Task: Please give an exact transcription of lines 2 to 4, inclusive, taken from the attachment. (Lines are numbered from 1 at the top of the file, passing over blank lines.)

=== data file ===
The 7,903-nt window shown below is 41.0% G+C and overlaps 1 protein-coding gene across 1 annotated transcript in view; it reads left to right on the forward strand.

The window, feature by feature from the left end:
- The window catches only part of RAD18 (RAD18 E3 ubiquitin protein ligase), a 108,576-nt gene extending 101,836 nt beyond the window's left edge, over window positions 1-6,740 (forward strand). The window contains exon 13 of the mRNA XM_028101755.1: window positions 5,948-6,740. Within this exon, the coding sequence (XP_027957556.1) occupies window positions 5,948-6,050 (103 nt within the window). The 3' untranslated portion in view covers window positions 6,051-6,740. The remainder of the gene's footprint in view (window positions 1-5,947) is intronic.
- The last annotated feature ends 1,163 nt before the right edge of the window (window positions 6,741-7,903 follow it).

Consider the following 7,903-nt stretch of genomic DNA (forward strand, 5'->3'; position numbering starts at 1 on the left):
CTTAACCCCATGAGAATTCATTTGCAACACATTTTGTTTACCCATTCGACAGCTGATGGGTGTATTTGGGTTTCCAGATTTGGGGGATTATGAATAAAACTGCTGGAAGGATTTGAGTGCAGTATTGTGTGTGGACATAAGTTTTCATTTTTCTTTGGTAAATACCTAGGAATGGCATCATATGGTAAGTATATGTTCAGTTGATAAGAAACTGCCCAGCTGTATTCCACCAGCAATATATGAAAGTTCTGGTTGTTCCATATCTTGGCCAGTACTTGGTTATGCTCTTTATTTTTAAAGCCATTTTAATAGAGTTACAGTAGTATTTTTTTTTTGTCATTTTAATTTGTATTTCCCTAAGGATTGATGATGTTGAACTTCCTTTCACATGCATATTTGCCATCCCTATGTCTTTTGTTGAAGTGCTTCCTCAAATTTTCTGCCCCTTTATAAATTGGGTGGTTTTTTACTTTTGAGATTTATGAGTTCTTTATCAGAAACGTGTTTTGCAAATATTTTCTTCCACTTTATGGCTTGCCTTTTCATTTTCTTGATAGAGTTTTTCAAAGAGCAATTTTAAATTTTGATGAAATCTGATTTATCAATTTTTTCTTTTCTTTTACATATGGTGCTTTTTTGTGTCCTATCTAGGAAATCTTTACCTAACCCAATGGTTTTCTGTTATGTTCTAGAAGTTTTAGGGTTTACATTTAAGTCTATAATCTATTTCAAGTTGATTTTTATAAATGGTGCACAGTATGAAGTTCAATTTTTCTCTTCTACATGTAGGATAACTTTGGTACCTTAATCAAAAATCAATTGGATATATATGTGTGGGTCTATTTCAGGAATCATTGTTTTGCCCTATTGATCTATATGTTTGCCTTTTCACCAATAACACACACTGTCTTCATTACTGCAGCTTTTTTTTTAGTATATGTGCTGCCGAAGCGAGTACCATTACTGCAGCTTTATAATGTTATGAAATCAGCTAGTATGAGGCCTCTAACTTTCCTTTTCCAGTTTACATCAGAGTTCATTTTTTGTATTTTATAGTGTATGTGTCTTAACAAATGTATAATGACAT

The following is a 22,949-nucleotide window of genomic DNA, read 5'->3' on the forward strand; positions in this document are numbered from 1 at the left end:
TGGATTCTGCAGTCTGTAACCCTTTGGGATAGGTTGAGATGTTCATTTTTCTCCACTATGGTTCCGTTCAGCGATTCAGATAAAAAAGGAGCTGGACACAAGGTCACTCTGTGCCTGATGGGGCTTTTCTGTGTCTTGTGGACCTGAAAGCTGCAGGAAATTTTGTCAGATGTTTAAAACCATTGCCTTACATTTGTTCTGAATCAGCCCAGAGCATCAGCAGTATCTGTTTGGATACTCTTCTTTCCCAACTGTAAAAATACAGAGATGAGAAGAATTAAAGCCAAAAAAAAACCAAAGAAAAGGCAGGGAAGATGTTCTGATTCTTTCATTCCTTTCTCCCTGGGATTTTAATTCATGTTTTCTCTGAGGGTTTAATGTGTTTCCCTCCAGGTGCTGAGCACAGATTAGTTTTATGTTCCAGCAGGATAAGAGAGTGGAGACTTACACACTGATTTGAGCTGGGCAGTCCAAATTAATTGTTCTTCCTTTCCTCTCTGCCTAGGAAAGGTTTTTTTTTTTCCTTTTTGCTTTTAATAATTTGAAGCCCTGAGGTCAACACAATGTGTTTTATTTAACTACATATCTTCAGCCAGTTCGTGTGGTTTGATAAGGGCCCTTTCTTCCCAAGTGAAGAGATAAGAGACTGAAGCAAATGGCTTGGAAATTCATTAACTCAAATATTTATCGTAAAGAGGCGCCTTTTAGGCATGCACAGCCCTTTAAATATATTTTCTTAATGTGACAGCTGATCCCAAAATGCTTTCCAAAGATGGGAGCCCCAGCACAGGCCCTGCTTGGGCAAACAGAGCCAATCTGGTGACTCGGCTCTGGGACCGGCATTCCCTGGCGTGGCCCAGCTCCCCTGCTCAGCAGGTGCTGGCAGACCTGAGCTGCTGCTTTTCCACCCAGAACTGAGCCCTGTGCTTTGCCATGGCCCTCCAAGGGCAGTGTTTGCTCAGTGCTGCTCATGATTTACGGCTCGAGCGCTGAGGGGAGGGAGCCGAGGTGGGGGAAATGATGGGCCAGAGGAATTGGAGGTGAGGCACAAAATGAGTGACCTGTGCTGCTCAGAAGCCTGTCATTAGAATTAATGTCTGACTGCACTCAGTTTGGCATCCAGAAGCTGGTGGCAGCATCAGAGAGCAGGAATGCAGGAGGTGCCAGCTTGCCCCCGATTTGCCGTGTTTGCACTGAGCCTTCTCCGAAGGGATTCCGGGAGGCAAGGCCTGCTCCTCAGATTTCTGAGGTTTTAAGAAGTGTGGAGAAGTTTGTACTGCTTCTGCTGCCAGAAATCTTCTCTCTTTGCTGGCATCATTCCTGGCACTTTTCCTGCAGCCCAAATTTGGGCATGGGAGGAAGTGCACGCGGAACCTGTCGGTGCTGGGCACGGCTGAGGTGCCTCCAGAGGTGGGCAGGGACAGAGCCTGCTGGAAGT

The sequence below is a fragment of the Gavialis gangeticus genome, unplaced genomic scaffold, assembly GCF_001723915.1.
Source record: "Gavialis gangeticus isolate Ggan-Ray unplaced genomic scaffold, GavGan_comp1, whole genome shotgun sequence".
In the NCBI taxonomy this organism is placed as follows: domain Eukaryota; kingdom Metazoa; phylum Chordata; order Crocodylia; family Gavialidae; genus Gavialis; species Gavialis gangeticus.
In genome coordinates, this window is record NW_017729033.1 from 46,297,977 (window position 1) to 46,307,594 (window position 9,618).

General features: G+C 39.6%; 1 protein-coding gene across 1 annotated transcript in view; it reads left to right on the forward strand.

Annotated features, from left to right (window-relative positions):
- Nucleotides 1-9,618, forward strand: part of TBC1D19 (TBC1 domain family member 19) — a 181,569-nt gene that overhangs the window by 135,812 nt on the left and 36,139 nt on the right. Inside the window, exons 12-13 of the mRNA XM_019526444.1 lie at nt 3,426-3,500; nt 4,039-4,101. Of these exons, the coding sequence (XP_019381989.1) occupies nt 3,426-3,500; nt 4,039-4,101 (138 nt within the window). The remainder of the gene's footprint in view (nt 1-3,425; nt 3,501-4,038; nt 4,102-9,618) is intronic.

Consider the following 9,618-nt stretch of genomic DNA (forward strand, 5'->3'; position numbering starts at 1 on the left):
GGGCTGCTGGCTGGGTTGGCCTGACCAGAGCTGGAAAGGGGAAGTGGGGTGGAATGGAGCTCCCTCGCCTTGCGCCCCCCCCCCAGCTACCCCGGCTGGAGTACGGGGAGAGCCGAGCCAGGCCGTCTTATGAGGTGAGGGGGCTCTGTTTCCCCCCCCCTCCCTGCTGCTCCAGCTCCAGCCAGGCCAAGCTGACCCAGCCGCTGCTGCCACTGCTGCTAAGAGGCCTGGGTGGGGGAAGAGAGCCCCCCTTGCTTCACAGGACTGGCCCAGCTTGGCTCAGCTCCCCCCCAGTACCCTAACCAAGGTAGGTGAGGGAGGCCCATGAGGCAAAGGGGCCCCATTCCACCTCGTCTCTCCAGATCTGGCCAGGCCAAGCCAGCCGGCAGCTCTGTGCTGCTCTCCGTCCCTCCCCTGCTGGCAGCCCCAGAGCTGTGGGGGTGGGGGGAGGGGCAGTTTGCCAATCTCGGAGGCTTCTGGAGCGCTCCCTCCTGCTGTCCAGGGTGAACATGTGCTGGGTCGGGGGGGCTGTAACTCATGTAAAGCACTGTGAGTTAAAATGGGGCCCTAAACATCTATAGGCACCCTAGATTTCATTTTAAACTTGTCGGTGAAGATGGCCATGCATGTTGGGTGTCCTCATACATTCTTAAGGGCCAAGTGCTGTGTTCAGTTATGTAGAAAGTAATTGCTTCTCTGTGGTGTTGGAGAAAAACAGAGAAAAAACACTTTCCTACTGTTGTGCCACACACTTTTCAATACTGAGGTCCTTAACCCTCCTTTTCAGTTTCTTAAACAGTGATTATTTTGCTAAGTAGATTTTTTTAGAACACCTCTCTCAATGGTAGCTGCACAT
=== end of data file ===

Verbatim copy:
The window, feature by feature from the left end:
- The window catches only part of RAD18 (RAD18 E3 ubiquitin protein ligase), a 108,576-nt gene extending 101,836 nt beyond the window's left edge, over window positions 1-6,740 (forward strand). The window contains exon 13 of the mRNA XM_028101755.1: window positions 5,948-6,740. Within this exon, the coding sequence (XP_027957556.1) occupies window positions 5,948-6,050 (103 nt within the window). The 3' untranslated portion in view covers window positions 6,051-6,740. The remainder of the gene's footprint in view (window positions 1-5,947) is intronic.
- The last annotated feature ends 1,163 nt before the right edge of the window (window positions 6,741-7,903 follow it).